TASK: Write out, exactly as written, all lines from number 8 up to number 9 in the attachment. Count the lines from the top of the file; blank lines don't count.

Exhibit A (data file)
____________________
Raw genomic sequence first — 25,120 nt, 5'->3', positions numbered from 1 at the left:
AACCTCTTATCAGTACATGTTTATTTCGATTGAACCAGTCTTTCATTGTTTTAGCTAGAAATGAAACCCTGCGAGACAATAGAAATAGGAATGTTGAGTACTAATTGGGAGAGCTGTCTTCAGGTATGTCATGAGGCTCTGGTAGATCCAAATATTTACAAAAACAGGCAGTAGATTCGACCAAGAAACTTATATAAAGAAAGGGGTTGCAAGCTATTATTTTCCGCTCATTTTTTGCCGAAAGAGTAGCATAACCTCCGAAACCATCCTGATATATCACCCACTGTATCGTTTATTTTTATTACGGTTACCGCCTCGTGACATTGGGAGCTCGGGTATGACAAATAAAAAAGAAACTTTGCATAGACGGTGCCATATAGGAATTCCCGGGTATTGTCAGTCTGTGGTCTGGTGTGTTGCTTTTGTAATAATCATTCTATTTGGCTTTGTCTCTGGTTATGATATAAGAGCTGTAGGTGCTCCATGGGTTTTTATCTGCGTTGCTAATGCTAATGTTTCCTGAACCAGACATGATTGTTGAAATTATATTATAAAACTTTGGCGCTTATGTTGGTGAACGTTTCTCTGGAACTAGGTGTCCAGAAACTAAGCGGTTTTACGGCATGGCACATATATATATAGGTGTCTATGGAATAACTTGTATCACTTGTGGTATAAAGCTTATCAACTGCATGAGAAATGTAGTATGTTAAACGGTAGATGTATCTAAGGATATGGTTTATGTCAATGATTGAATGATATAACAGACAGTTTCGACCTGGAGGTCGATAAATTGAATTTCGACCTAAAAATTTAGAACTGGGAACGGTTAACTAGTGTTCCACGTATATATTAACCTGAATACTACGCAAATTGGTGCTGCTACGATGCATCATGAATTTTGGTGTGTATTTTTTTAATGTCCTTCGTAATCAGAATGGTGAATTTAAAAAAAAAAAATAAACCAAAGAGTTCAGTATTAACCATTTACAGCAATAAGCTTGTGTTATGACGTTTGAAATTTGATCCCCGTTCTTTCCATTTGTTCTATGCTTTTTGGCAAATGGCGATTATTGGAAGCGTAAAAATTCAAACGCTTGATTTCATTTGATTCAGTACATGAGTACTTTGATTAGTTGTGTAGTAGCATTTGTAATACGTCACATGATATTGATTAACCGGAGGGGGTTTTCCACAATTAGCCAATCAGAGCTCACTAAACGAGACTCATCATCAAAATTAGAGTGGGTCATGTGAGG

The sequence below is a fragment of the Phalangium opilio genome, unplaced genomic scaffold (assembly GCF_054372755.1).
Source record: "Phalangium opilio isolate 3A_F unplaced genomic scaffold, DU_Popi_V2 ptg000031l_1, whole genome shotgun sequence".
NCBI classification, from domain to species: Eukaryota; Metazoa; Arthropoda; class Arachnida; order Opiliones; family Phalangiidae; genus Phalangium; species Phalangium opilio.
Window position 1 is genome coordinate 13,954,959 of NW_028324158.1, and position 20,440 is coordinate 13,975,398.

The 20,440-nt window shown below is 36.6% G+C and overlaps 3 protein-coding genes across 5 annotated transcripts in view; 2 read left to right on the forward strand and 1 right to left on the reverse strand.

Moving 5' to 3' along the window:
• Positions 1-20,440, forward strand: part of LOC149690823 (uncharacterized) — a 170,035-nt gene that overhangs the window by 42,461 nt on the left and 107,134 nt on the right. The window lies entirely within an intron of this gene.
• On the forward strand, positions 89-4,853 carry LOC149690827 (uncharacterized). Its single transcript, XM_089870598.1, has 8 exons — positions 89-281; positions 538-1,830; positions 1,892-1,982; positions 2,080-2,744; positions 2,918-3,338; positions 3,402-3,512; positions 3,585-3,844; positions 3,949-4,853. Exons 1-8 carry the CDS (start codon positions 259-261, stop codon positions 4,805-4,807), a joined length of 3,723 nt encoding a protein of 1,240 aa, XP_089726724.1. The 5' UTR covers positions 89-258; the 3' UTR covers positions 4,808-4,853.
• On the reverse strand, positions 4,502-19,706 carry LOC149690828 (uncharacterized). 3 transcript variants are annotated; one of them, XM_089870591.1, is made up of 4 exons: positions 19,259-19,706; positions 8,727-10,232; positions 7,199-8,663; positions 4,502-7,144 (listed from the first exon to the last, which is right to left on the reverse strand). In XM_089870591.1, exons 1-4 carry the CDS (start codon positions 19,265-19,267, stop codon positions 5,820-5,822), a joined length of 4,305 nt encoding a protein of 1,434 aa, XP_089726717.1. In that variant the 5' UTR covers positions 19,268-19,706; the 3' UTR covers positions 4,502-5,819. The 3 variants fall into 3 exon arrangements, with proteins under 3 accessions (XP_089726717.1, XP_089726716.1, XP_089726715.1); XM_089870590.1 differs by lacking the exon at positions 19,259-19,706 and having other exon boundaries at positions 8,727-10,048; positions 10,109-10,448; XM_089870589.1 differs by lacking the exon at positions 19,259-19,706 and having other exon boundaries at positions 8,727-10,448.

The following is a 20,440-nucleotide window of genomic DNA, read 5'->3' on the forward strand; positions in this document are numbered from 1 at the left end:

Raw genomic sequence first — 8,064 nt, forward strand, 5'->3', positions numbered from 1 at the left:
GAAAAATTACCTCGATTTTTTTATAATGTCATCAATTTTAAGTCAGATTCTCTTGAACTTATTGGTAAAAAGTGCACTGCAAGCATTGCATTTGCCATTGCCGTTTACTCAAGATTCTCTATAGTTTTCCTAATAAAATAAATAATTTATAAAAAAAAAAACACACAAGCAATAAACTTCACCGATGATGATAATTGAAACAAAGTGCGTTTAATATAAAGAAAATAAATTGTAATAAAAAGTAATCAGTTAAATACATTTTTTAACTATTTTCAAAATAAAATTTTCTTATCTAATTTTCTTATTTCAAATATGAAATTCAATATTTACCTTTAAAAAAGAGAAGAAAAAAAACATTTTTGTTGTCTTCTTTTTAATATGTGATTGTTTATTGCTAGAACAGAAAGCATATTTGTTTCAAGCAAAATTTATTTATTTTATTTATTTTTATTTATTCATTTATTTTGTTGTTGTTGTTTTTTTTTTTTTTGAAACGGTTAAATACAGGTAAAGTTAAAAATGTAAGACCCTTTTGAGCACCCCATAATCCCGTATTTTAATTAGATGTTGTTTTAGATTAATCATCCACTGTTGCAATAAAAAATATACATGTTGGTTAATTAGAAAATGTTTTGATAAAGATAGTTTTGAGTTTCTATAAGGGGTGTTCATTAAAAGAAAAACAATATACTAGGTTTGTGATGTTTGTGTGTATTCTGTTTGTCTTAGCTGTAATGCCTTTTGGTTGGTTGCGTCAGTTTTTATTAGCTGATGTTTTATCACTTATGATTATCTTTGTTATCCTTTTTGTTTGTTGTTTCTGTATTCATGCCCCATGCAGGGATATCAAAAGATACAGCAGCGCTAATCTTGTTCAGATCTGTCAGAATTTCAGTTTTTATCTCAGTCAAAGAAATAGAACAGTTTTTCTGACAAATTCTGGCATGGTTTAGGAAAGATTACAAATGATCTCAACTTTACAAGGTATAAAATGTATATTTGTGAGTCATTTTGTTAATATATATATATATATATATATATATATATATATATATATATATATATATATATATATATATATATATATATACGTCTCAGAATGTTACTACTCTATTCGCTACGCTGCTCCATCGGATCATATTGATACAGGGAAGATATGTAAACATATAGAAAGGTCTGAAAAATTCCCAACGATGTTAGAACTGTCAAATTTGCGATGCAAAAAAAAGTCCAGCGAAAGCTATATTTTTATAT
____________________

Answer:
Moving 5' to 3' along the window:
• Positions 1-20,440, forward strand: part of LOC149690823 (uncharacterized) — a 170,035-nt gene that overhangs the window by 42,461 nt on the left and 107,134 nt on the right. The window lies entirely within an intron of this gene.